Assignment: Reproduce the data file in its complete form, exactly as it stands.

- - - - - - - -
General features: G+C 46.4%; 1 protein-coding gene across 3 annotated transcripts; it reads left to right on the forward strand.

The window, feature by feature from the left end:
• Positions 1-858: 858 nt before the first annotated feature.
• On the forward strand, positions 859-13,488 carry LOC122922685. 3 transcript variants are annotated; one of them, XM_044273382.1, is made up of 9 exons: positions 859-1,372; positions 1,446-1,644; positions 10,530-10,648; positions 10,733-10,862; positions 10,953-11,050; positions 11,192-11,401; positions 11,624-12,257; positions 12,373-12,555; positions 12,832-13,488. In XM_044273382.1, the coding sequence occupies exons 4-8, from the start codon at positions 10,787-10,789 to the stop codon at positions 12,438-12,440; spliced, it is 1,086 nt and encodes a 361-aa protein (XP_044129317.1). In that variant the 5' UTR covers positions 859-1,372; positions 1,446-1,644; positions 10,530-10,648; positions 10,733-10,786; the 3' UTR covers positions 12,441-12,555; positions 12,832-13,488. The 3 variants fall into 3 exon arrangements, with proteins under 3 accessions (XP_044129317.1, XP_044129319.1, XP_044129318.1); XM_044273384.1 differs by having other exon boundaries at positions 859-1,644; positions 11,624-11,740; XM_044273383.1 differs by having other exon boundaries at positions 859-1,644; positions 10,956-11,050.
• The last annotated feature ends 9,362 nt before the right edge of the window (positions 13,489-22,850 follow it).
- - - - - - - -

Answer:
General features: G+C 46.4%; 1 protein-coding gene across 3 annotated transcripts; it reads left to right on the forward strand.

The window, feature by feature from the left end:
• Positions 1-858: 858 nt before the first annotated feature.
• On the forward strand, positions 859-13,488 carry LOC122922685. 3 transcript variants are annotated; one of them, XM_044273382.1, is made up of 9 exons: positions 859-1,372; positions 1,446-1,644; positions 10,530-10,648; positions 10,733-10,862; positions 10,953-11,050; positions 11,192-11,401; positions 11,624-12,257; positions 12,373-12,555; positions 12,832-13,488. In XM_044273382.1, the coding sequence occupies exons 4-8, from the start codon at positions 10,787-10,789 to the stop codon at positions 12,438-12,440; spliced, it is 1,086 nt and encodes a 361-aa protein (XP_044129317.1). In that variant the 5' UTR covers positions 859-1,372; positions 1,446-1,644; positions 10,530-10,648; positions 10,733-10,786; the 3' UTR covers positions 12,441-12,555; positions 12,832-13,488. The 3 variants fall into 3 exon arrangements, with proteins under 3 accessions (XP_044129317.1, XP_044129319.1, XP_044129318.1); XM_044273384.1 differs by having other exon boundaries at positions 859-1,644; positions 11,624-11,740; XM_044273383.1 differs by having other exon boundaries at positions 859-1,644; positions 10,956-11,050.
• The last annotated feature ends 9,362 nt before the right edge of the window (positions 13,489-22,850 follow it).